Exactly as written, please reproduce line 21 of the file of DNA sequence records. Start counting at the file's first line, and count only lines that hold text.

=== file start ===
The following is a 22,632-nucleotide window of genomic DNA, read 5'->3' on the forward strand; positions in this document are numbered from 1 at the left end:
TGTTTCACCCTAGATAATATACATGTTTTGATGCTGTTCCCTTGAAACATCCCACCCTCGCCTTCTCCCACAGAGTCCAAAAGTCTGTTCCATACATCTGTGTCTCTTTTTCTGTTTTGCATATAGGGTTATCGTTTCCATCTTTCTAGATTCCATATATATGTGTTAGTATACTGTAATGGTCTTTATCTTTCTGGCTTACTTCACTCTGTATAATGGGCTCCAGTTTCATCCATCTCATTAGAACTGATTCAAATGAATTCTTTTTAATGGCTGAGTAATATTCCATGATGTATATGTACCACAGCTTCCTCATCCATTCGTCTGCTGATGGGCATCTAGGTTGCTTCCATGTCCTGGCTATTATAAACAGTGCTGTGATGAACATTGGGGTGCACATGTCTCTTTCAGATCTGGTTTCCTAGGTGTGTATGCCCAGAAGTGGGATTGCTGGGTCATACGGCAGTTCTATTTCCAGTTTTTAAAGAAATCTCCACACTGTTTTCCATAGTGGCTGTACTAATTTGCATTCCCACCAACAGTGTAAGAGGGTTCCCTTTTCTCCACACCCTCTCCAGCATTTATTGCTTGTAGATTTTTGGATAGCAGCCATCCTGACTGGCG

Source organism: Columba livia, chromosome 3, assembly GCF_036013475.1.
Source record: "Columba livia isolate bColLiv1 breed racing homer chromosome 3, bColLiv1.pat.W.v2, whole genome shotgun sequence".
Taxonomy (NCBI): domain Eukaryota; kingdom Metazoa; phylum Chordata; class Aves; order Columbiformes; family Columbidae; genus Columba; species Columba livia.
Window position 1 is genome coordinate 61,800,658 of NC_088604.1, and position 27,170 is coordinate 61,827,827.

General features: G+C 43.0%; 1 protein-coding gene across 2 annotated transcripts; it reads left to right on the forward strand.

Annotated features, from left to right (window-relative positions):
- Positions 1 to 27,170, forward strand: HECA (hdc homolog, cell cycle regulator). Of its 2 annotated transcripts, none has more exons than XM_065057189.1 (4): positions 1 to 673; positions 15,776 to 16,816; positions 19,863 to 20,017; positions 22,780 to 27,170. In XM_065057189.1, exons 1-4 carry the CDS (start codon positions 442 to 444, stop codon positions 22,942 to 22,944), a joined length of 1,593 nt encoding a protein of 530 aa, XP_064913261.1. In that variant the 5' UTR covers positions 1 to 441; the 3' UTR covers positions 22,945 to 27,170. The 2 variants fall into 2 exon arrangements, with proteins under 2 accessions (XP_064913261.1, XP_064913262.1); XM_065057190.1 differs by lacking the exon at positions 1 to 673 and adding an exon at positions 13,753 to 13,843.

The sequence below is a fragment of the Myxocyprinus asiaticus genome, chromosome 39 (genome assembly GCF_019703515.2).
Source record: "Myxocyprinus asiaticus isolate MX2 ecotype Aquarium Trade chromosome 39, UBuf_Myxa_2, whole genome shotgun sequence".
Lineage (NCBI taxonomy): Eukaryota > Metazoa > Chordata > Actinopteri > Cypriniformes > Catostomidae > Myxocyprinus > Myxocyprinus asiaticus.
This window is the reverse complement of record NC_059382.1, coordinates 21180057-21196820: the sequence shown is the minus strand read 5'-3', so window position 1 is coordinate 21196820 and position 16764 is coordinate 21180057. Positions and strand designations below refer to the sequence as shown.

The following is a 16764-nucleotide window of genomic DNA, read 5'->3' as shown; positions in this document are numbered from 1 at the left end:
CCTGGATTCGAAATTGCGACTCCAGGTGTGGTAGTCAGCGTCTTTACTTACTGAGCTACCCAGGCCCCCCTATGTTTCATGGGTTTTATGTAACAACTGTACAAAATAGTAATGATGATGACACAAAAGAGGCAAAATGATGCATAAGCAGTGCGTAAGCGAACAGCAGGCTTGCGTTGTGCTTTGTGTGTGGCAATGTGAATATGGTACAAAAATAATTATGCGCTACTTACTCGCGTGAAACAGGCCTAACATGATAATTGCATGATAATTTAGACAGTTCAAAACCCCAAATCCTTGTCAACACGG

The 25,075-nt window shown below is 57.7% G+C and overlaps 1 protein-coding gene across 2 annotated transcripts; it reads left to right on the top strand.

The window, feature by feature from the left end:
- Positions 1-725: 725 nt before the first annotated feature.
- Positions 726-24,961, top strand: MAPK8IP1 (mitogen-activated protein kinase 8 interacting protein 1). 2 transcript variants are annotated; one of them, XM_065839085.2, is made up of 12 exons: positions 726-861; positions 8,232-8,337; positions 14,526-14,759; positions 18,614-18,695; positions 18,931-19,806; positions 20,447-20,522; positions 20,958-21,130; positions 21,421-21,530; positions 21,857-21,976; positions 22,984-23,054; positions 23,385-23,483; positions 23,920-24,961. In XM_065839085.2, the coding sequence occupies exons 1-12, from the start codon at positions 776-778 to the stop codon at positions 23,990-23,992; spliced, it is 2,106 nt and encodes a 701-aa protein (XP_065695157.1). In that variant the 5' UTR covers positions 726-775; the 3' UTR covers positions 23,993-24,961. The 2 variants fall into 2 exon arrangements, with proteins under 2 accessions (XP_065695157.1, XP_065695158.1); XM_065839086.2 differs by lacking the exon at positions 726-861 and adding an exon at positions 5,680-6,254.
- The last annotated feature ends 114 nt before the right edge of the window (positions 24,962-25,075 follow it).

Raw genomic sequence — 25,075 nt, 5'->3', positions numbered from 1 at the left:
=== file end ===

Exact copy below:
Raw genomic sequence — 25,075 nt, 5'->3', positions numbered from 1 at the left: